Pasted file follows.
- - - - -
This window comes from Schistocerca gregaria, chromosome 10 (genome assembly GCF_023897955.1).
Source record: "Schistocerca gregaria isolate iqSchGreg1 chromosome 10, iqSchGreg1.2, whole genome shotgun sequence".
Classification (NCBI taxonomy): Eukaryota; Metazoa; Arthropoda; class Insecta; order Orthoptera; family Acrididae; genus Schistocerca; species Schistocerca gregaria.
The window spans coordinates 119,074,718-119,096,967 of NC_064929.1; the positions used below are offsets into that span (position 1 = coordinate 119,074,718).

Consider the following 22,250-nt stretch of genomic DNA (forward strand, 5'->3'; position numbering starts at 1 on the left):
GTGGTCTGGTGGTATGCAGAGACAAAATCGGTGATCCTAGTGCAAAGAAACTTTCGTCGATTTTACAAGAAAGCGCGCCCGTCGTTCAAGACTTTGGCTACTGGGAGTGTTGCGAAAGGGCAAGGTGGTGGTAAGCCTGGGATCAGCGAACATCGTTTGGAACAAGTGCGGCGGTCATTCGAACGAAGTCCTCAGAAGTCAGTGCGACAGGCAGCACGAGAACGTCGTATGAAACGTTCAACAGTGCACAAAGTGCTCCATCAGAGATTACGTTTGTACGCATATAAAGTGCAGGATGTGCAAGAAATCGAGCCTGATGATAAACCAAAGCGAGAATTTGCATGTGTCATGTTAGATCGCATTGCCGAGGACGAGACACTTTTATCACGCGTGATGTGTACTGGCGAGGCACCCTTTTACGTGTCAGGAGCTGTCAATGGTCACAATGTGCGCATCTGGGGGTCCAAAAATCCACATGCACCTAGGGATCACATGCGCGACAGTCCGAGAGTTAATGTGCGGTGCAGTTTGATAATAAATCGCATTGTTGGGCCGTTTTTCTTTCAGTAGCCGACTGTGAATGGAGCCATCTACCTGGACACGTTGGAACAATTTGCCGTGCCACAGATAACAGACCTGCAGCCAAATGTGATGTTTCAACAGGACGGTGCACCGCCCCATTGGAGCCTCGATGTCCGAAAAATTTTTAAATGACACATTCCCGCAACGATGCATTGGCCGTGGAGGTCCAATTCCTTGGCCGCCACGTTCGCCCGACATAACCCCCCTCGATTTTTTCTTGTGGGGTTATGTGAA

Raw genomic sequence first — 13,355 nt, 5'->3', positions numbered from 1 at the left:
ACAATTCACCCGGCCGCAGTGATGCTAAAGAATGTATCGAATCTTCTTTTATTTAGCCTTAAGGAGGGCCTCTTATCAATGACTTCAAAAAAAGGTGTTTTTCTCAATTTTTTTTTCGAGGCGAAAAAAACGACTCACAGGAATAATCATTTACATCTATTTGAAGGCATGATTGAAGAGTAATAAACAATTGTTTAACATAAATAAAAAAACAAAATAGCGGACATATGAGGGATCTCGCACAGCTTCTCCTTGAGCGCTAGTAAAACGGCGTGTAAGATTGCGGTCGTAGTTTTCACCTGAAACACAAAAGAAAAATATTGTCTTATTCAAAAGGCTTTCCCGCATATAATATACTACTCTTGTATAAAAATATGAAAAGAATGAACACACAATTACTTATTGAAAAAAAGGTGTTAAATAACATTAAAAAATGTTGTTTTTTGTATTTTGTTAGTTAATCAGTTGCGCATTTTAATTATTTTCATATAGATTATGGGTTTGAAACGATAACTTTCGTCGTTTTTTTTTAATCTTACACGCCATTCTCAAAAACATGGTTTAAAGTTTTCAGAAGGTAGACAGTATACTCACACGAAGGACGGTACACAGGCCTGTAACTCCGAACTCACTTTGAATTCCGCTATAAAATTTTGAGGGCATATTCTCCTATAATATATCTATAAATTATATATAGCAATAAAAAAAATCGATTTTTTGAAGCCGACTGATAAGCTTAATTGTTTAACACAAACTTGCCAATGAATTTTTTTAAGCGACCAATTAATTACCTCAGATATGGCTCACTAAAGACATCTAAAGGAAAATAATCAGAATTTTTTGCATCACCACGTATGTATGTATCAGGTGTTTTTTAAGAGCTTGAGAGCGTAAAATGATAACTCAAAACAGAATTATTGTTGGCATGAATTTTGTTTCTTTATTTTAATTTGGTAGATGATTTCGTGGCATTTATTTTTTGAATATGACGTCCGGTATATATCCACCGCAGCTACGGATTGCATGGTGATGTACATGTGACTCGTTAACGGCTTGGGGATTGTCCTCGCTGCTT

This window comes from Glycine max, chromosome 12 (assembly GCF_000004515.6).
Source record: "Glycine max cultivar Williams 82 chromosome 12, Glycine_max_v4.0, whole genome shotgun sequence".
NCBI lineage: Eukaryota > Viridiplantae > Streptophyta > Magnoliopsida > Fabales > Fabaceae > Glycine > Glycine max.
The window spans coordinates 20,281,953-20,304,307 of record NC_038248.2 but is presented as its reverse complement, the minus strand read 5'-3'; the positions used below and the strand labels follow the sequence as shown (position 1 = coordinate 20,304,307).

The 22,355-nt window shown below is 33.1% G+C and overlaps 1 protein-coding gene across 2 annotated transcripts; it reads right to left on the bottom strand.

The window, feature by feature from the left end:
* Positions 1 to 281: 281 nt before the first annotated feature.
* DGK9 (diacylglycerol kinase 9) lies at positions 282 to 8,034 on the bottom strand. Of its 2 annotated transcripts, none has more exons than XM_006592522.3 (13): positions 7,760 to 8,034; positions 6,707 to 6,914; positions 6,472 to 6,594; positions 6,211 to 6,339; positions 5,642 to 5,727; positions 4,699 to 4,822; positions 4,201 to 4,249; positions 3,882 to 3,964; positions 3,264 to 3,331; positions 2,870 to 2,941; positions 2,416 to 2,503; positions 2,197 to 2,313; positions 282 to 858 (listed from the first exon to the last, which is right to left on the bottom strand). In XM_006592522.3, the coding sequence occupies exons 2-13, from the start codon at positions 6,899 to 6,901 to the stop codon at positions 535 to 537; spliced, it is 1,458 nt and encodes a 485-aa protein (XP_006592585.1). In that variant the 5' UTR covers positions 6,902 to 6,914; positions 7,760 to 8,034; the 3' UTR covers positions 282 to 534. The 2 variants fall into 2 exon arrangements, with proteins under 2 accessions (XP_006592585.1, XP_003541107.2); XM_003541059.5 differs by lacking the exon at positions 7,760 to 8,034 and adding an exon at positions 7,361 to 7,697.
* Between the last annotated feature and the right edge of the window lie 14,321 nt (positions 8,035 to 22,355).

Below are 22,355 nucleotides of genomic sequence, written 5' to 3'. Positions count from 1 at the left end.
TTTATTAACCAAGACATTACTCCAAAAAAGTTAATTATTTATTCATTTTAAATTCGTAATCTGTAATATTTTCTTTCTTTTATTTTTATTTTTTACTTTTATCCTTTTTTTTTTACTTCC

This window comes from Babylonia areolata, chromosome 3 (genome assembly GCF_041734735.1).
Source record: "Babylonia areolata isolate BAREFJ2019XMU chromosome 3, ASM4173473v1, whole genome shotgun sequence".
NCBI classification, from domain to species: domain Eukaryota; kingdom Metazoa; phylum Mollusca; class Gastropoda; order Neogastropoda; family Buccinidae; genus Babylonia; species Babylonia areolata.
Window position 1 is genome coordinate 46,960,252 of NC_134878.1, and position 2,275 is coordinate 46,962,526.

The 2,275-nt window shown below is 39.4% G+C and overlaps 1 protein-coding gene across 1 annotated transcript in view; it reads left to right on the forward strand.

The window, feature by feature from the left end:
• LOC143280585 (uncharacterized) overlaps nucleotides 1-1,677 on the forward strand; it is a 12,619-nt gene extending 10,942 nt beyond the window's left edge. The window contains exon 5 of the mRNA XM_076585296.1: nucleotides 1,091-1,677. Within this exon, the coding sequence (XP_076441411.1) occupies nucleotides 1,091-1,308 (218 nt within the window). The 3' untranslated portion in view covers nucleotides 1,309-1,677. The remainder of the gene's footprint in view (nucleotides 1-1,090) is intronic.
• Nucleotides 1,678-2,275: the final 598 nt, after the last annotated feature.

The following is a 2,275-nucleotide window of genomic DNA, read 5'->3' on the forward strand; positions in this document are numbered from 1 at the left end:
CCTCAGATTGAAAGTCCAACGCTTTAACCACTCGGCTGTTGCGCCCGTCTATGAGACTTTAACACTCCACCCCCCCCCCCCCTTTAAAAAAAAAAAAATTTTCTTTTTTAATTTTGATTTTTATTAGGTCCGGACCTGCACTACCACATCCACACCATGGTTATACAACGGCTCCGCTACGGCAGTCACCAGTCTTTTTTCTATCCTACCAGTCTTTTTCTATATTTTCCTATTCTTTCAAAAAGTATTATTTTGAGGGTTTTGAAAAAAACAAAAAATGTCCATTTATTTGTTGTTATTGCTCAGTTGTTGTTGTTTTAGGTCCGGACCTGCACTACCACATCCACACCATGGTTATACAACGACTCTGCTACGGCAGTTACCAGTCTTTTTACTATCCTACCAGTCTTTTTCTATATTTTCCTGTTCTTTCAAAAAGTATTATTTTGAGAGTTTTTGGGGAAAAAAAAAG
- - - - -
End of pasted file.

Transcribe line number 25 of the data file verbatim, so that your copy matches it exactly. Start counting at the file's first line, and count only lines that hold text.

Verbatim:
The window, feature by feature from the left end: